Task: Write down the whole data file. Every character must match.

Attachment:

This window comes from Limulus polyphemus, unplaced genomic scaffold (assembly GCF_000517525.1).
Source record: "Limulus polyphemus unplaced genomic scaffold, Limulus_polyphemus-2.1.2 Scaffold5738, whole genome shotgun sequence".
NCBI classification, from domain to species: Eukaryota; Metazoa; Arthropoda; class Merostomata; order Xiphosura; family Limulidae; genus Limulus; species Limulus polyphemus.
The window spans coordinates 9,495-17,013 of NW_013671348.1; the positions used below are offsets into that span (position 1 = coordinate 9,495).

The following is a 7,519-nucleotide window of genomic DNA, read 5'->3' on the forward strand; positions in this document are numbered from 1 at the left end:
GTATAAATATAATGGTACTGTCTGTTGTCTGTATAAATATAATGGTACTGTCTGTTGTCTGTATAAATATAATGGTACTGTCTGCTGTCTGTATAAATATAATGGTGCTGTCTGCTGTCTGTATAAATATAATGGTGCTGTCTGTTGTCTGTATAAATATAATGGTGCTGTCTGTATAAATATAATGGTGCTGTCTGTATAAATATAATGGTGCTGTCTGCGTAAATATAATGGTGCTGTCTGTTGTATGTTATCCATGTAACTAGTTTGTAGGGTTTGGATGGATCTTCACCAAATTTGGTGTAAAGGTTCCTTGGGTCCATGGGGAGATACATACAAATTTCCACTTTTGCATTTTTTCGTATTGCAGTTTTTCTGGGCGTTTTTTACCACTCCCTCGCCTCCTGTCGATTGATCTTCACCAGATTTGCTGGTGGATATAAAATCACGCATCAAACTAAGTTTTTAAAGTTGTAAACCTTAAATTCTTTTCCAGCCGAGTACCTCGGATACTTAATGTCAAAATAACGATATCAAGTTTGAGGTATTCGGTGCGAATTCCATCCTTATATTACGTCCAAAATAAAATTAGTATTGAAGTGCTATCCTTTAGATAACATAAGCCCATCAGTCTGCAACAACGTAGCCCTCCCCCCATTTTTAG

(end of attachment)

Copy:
This window comes from Limulus polyphemus, unplaced genomic scaffold (assembly GCF_000517525.1).
Source record: "Limulus polyphemus unplaced genomic scaffold, Limulus_polyphemus-2.1.2 Scaffold5738, whole genome shotgun sequence".
NCBI classification, from domain to species: Eukaryota; Metazoa; Arthropoda; class Merostomata; order Xiphosura; family Limulidae; genus Limulus; species Limulus polyphemus.
The window spans coordinates 9,495-17,013 of NW_013671348.1; the positions used below are offsets into that span (position 1 = coordinate 9,495).

The following is a 7,519-nucleotide window of genomic DNA, read 5'->3' on the forward strand; positions in this document are numbered from 1 at the left end:
GTATAAATATAATGGTACTGTCTGTTGTCTGTATAAATATAATGGTACTGTCTGTTGTCTGTATAAATATAATGGTACTGTCTGCTGTCTGTATAAATATAATGGTGCTGTCTGCTGTCTGTATAAATATAATGGTGCTGTCTGTTGTCTGTATAAATATAATGGTGCTGTCTGTATAAATATAATGGTGCTGTCTGTATAAATATAATGGTGCTGTCTGCGTAAATATAATGGTGCTGTCTGTTGTATGTTATCCATGTAACTAGTTTGTAGGGTTTGGATGGATCTTCACCAAATTTGGTGTAAAGGTTCCTTGGGTCCATGGGGAGATACATACAAATTTCCACTTTTGCATTTTTTCGTATTGCAGTTTTTCTGGGCGTTTTTTACCACTCCCTCGCCTCCTGTCGATTGATCTTCACCAGATTTGCTGGTGGATATAAAATCACGCATCAAACTAAGTTTTTAAAGTTGTAAACCTTAAATTCTTTTCCAGCCGAGTACCTCGGATACTTAATGTCAAAATAACGATATCAAGTTTGAGGTATTCGGTGCGAATTCCATCCTTATATTACGTCCAAAATAAAATTAGTATTGAAGTGCTATCCTTTAGATAACATAAGCCCATCAGTCTGCAACAACGTAGCCCTCCCCCCATTTTTAG